Search for Vivian Maier on Amazon and you'll see a prominent disclaimer on the page offering the most readily available book of her photography. The publisher has left a number of the volume's pages blank on purpose, cautions the mega-retailer. From the paper stock to the printing quality, complaints about the not-very-expensive book abound among the customer reviews. What do you want for $26? point out other commenters. You get what you pay for.
When John Maloof went searching for information about Maier just a few years ago, there was nothing about her on Amazon - or anywhere else online. Maloof had purchased a copious grab-bag assortment of photos and negatives at a Chicago-area auction, then found that his $400 investment yielded an absorbing mystery: Who took these alternately playful and haunting black-and-white images? And then another question: Is Maier's street photography of a caliber similar to that of figures such as Garry Winogrand and Weegee?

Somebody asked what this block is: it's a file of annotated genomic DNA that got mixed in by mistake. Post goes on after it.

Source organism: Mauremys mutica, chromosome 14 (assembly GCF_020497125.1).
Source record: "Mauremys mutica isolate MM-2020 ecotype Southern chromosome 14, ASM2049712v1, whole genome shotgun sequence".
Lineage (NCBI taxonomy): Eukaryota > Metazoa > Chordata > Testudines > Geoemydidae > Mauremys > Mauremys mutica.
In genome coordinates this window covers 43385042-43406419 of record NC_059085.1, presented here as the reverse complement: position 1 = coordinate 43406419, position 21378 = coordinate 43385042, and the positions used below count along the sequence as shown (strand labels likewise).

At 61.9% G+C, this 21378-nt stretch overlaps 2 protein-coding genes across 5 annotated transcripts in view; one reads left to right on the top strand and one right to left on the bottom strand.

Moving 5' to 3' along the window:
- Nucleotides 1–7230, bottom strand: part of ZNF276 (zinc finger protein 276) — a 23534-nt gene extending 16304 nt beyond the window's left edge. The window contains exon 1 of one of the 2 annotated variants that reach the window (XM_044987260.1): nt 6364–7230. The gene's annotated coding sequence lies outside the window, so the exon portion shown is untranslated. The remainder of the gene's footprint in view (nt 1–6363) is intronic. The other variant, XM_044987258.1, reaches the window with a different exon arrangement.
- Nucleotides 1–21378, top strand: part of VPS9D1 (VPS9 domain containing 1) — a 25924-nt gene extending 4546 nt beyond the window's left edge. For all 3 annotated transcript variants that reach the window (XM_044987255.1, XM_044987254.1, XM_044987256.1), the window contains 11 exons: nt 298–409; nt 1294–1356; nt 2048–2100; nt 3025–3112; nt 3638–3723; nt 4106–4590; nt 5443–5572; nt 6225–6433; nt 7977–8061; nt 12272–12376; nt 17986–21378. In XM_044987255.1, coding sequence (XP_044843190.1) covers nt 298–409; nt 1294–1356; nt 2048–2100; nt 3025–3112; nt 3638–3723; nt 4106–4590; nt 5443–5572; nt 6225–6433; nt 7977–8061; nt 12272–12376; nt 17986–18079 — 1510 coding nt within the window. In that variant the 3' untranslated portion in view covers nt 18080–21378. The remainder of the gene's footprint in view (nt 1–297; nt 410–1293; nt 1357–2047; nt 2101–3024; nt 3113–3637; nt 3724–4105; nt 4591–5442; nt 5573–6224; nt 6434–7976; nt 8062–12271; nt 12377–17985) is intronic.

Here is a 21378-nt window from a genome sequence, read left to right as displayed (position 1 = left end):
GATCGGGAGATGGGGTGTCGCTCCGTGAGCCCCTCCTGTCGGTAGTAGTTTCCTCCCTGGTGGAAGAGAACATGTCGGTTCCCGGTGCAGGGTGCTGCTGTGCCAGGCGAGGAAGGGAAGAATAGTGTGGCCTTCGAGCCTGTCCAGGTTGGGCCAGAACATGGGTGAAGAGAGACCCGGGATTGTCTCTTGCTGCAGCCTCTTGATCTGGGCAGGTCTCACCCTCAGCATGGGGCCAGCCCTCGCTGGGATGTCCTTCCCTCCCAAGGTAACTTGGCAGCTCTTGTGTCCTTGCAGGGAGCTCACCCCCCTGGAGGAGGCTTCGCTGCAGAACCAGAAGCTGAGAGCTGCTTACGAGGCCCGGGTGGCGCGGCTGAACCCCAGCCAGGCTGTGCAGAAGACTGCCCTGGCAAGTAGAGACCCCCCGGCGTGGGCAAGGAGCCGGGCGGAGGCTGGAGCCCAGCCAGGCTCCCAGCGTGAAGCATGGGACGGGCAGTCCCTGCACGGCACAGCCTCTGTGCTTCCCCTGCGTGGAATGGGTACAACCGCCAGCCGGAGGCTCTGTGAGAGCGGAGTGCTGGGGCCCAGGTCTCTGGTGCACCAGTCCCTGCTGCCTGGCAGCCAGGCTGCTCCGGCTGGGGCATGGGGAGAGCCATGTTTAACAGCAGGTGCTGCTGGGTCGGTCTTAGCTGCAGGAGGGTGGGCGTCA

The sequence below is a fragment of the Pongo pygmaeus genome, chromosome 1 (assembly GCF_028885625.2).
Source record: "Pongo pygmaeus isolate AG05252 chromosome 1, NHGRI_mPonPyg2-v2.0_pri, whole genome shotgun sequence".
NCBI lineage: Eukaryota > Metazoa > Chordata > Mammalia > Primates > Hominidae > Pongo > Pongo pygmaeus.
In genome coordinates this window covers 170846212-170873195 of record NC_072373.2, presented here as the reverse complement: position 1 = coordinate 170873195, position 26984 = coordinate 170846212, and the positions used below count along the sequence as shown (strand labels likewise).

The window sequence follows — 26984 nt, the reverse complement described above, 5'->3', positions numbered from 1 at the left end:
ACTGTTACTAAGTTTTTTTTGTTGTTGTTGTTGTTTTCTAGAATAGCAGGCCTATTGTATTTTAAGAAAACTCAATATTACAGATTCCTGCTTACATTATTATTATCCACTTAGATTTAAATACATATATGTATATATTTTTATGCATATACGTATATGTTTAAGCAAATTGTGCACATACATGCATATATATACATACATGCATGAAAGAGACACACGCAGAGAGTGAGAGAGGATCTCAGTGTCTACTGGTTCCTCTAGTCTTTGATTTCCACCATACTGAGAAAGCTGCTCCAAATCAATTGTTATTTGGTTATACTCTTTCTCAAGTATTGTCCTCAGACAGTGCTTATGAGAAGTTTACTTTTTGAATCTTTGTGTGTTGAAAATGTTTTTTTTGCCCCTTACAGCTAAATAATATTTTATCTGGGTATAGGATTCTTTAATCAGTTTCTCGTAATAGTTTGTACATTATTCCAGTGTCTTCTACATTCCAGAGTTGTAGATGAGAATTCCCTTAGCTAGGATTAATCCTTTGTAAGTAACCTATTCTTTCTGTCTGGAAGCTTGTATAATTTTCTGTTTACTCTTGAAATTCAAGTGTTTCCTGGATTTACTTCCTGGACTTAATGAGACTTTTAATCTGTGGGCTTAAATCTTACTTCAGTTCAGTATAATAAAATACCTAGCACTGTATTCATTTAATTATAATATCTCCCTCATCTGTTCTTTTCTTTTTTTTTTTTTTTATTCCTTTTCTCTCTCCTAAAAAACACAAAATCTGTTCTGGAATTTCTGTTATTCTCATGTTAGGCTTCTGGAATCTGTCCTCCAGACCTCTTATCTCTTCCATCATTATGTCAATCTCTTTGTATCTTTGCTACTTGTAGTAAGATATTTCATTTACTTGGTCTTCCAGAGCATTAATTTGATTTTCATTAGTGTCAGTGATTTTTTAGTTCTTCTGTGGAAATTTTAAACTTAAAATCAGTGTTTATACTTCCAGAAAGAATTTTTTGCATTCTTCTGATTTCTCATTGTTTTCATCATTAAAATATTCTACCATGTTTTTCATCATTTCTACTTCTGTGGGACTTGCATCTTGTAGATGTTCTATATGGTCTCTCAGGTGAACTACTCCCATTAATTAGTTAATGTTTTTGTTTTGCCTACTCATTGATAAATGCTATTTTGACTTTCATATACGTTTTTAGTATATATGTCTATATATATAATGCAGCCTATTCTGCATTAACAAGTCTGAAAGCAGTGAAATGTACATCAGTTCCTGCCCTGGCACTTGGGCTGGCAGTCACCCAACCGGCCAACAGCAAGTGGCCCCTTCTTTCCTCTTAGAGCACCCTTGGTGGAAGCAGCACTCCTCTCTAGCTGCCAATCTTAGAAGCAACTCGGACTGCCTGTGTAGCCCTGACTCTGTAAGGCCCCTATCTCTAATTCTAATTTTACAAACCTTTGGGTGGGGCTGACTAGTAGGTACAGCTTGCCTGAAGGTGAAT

Maloof's documentary answers the first question in adequately PBS-like fashion, introducing us to an array of people who knew Maier as a nanny (and, later in her life, as a character like one of the disturbed brothers in Terry Zwigoff's Crumb), one who took photos but didn't share the results. It's people-in-their-living-rooms stuff, set to a naggingly peppy musical score.
To get at the other answer, Maloof settles for repeating the question a number of times. That hollow isn't as aggravating as the movie's failure to address whether finding a secret artist entitles the discoverer to control the artist's legacy. That Amazon book is part of a presumably very profitable apparatus that has gone up virtually overnight, centered on Maier and run by Maloof. There is no denying Maier's gift. But Maloof's movie leaves too many pages blank. And it leaves you wondering when its subject's photos will finally hang in places outside Maloof's cottage.